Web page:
Best recipe experiment? The chocolate tower recipe. It's been duplicated since it's been made in a lot of different places all over the U.S. It's certainly a signature. Michael Ginor did a book called Foie Gras, and my ABC Foie Gras is in there. And he quoted it as a "modern-day classic."

One place you're dying to travel for food? There's a fun restaurant I want to go to up in Canada, in Montreal, called Au Pied de Cochon. It's very urban. The kitchen wears whatever they want to wear. The food's really rustic, but it's supposed to be really good. I think that'd be a fun place to go see.

Best and worst things about having a restaurant with your name? Best is you can do what you want. Worst is you have to pay for everything that breaks.

Least favorite ingredient? Mustard.

Favorite? Foie gras. Is that an ingredient? My favorite thing to eat is a simple roast chicken. If it's done right, that's the best.

So what's the deal on all the foie gras protests? I think we've had six. I'm always very nice to them on the phone. First, I always ask is, "Are you a vegetarian?" which is okay. They usually say, "Yes." And then my second question is, "Do you eat eggs?" They say, "Yes." I say, "You should go to an egg farm. The ducks on the foie gras farms in the U.S. are at the Ritz or Four Seasons or Biltmore, whereas the chickens at the egg farms are at a sleazy hotel on Van Buren." There's a great book that a journalist wrote, not having any opinion, called The Foie Gras Wars. It's a great book that got started from Charlie Trotter in Chicago not using foie gras anymore, and another chef in Chicago said he was stupid. And it went to New York and Los Angeles. Basically, it just says it's the easy in to get legislation to start on other things, because a) most people don't know what foie gras is and b) if they do, they've never had it.

What's the trick to preparing foie gras? Doing as little as possible to it and not overcooking it. Two many people overcook it. I make a joke if I have a new cook working — and they haven't dealt with it a lot — and tell them it's not a piece of fried bologna. It has to be kind of medium-rare inside. It's also $40 a pound, so you don't want to mess it up.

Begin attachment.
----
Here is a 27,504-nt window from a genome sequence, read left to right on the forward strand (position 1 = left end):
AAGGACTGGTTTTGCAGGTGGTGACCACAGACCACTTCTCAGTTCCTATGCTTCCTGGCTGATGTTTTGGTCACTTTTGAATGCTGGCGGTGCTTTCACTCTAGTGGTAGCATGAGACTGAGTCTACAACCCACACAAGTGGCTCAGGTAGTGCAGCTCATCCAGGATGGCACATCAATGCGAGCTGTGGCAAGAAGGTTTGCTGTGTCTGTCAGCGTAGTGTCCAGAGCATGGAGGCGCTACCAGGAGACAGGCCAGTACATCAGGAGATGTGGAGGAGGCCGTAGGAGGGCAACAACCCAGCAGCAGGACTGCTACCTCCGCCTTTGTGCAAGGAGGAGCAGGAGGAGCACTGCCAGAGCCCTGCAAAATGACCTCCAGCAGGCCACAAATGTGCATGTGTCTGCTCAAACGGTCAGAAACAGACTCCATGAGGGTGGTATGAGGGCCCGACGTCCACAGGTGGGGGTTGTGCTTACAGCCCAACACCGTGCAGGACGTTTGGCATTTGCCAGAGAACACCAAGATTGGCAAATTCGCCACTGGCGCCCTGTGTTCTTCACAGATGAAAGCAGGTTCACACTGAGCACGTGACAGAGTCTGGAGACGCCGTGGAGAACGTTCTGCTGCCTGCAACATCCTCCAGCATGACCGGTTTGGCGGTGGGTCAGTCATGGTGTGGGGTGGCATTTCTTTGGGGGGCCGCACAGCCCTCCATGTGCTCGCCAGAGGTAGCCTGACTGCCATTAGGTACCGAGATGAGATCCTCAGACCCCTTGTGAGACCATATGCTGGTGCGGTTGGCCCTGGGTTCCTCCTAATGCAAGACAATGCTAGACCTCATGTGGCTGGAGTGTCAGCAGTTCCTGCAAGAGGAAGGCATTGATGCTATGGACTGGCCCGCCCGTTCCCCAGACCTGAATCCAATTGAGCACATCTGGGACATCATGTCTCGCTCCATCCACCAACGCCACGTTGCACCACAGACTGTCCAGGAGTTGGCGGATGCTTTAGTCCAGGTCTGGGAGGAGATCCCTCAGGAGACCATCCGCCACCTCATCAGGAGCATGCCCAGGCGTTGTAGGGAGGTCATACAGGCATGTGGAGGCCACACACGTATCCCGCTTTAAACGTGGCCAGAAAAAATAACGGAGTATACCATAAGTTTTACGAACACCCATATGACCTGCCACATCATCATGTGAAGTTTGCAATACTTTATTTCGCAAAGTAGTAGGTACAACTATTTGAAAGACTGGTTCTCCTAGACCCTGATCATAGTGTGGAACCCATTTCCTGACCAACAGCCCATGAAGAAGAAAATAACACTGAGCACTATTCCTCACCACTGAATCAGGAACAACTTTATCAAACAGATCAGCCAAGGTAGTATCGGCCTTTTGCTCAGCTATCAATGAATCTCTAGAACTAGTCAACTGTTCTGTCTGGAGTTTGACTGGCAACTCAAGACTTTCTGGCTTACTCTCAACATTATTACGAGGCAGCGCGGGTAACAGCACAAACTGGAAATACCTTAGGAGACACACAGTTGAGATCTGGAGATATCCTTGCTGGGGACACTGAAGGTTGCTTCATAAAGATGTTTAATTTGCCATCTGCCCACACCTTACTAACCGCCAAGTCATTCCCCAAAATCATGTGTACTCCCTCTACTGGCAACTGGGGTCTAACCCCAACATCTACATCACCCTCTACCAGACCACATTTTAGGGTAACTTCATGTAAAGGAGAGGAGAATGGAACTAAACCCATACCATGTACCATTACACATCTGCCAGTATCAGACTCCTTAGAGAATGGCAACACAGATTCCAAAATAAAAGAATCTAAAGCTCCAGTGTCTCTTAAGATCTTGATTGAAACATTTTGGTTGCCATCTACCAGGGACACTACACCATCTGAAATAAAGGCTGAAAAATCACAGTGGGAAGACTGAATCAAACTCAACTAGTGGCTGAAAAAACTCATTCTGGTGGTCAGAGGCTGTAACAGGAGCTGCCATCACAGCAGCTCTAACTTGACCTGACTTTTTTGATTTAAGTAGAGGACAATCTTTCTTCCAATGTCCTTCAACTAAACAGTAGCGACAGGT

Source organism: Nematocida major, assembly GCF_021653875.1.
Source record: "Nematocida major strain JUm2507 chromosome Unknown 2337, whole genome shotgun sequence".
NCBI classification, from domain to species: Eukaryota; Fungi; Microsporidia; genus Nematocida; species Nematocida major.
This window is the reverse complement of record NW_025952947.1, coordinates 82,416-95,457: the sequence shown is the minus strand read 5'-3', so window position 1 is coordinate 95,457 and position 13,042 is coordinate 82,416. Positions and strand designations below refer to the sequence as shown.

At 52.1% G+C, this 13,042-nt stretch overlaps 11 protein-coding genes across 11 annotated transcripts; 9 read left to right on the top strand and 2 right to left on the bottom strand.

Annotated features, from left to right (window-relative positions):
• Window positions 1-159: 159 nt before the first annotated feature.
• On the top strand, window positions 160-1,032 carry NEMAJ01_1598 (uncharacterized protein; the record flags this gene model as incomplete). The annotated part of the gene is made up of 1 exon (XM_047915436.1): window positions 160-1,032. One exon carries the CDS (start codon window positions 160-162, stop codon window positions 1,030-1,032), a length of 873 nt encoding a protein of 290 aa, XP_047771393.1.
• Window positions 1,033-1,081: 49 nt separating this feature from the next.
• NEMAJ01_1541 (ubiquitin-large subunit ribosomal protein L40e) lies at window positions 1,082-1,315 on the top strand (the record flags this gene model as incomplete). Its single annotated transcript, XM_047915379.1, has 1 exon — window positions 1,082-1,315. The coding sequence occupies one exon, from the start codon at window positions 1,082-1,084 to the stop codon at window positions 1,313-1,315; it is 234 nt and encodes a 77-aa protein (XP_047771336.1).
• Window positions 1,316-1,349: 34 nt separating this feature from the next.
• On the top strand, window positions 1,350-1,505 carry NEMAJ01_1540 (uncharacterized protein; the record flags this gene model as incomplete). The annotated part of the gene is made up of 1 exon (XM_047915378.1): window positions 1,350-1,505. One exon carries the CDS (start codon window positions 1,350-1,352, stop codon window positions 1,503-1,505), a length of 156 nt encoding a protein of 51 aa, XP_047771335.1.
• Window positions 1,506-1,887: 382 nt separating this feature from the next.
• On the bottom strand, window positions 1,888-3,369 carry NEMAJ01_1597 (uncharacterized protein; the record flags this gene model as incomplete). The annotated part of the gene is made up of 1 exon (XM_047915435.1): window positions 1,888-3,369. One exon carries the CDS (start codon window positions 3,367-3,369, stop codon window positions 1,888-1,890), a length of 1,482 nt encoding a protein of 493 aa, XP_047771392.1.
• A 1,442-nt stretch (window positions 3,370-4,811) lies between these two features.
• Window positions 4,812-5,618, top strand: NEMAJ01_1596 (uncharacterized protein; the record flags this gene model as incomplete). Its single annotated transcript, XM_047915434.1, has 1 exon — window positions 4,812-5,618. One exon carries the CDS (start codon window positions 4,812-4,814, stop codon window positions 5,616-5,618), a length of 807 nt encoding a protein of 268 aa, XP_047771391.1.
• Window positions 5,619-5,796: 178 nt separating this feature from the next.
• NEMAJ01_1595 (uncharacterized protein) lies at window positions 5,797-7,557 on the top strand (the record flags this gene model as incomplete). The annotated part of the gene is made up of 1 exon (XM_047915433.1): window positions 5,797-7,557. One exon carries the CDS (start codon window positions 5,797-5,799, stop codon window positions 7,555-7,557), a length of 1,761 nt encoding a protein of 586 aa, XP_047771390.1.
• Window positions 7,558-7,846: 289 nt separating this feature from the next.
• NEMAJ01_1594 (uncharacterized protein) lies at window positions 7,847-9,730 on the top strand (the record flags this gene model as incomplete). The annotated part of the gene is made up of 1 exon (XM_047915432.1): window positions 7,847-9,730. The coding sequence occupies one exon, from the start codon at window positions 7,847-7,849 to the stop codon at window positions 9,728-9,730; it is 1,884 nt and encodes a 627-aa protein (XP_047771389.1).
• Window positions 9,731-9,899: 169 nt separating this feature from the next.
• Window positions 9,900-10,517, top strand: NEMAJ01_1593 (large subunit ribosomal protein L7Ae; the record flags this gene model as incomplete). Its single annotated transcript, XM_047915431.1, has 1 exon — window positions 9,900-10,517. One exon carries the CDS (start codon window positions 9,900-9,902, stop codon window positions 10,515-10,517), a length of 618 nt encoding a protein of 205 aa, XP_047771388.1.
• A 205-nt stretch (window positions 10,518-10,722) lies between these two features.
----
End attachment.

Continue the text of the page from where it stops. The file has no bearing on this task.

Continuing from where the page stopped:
Famous chef you'd like to cook with? Michel Richard at Citronelle in D.C. He's quite a genius. So many of his techniques or creations are in other people's kitchens, but they don't know where they came from. I've known him for a long time, and [on] one of the first times I went back to L.A., I was sneaking into his restaurant La Citrus one day when he saw me, he grabbed me, and said, "You're having lunch with me today."

He had a glass wall, so you could see into the kitchen, and he got his chef to do a cooking demo on the other side of the wall, showing so many tricks and techniques. One time, I was with him, he said, "This is a great potato to make: 4-1-1. Four parts potato, one part egg white, and one part butter. It's like homemade Pringles." So I was using it. And in the Julia Child cookbook, when we were at her house filming, I said to the producer, "I have to say, I was having lunch with Michel Richard, and he gave me this recipe." Then, after the book came out, we were doing a trip to Italy. And we were waiting for Michel. And the first thing he said was, "I saw the book, and you put my name on there. Nobody puts my name on anything! They just say they did it." He was pretty happy.

What's in the kitchen at home? Olive oil. Pasta. Butter. Chicken stock. Then all you need is something to put with it.